Alaska Weather Climate Seasons Temperatures Alaska

Alaska's Weather Climate

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The Boy Scouts motto couldn’t be more applicable when it comes to Alaska weather: be prepared. Whether you arrive in Alaska in a dark and icy January or a scorching hot June, you could get weeks of unending rain or blazing sunshine either way.

Subject to harsh Siberian conditions, Alaska acts as a buffer for weather blustering in from the Arctic Circle towards the United States. The climate can be severe and unpredictable, with recorded extremes of 100°F (38°C) highs and 80°F ( 62°C) lows. Thankfully Alaskans are a pretty hardy bunch, equipped for anything the weather gods may deign to throw at them.

An enormous land mass of 656,424 square miles means Alaska is divided into several distinct microclimates. The state’s mountains, large open plains and miles of coastline divide Alaska weather into several distinct regions.

Extreme temperatures

Extreme temperatures are found inland, with icy winters and searing summer heat. Temperatures in south central Alaska – the region encompassing Anchorage and Prince William Sound – are relatively mild for the state. The southeast of the state receives more rain than the south central region, but also more snow and more clear days. Northern Alaska’s reputation for unending chilly days and nights isn’t completely warranted – temperatures can rise above 70°F several times during a summer in the Arctic Circle.

While the state is celebrated for its icy winter weather, Alaska summers are the busiest time of the year for its burgeoning tourism industry. Melted ice and snow mean swollen rivers, lush forests and lots of fish. Late May through early September is generally considered the best time of year for wildlife viewing in Alaska.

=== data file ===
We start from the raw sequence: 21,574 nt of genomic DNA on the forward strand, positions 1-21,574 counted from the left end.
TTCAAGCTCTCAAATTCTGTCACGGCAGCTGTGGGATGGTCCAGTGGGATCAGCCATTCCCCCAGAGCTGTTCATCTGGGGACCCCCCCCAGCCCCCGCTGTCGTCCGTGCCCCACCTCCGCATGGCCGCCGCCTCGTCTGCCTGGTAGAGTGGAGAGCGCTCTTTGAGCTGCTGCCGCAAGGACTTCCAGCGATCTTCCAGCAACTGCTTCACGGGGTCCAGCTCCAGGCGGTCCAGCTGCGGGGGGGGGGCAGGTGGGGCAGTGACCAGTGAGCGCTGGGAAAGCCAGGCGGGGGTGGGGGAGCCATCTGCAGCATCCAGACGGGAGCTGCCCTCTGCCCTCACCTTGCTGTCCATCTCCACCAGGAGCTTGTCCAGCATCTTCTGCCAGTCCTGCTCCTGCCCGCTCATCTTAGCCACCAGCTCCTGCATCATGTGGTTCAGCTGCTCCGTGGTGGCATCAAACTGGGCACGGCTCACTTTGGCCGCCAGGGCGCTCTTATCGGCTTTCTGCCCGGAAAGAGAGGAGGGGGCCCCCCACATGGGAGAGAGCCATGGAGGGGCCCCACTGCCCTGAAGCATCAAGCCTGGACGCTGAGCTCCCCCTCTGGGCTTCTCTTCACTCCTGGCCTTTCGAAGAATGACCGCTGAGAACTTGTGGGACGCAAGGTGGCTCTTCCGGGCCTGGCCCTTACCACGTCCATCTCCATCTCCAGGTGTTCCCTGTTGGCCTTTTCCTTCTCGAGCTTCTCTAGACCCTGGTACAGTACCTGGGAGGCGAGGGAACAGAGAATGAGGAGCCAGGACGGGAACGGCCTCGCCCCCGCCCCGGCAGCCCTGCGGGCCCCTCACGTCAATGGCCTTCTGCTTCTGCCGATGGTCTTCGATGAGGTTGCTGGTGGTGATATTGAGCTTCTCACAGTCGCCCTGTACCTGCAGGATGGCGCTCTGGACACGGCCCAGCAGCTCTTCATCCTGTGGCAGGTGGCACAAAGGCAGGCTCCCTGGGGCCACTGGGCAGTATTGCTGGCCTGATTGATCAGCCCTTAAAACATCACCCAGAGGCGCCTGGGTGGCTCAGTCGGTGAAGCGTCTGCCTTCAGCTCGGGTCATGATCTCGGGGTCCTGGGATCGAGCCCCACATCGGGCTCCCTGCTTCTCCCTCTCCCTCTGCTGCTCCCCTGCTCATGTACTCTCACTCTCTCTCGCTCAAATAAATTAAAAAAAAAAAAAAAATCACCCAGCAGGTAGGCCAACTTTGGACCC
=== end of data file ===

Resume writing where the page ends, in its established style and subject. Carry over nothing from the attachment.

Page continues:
The summer solstice in June is the longest day of the year. Barrow, Alaska’s northernmost Arctic town, basks in 24 hour sunlight over this period, while the rest of the state receives a mere few hours of darkness each day. But the opposite also applies. Winter shrouds those parts of Alaska above the Arctic Circle in 24 hour darkness during December and January. The rest of the state basks in a couple of hours of pale sunshine daily during these winter months.

Activities for each season

The sun is up longer from February through March, and a lot of Alaskan winter tourist activity hits its stride around this time.

The crux of a successful, happy vacation in Alaska lies in deciding what you would like from the weather, and adjusting when you take your holiday occasionally. Winter will provide you with the ultimate in snowy pastimes – dog sledding, skiing, and the natural phenomenon of the Aurora Borealis. Costs may be significantly cheaper, but a lot of tourist attractions in and around the ocean will be closed for the season.

June to August are the boom months for tourism due to lots of long, warm days during this summer period. A summer vacation will bypass the snow and give you the idyllic environment for ocean cruises, wildlife watching and fishing trips.

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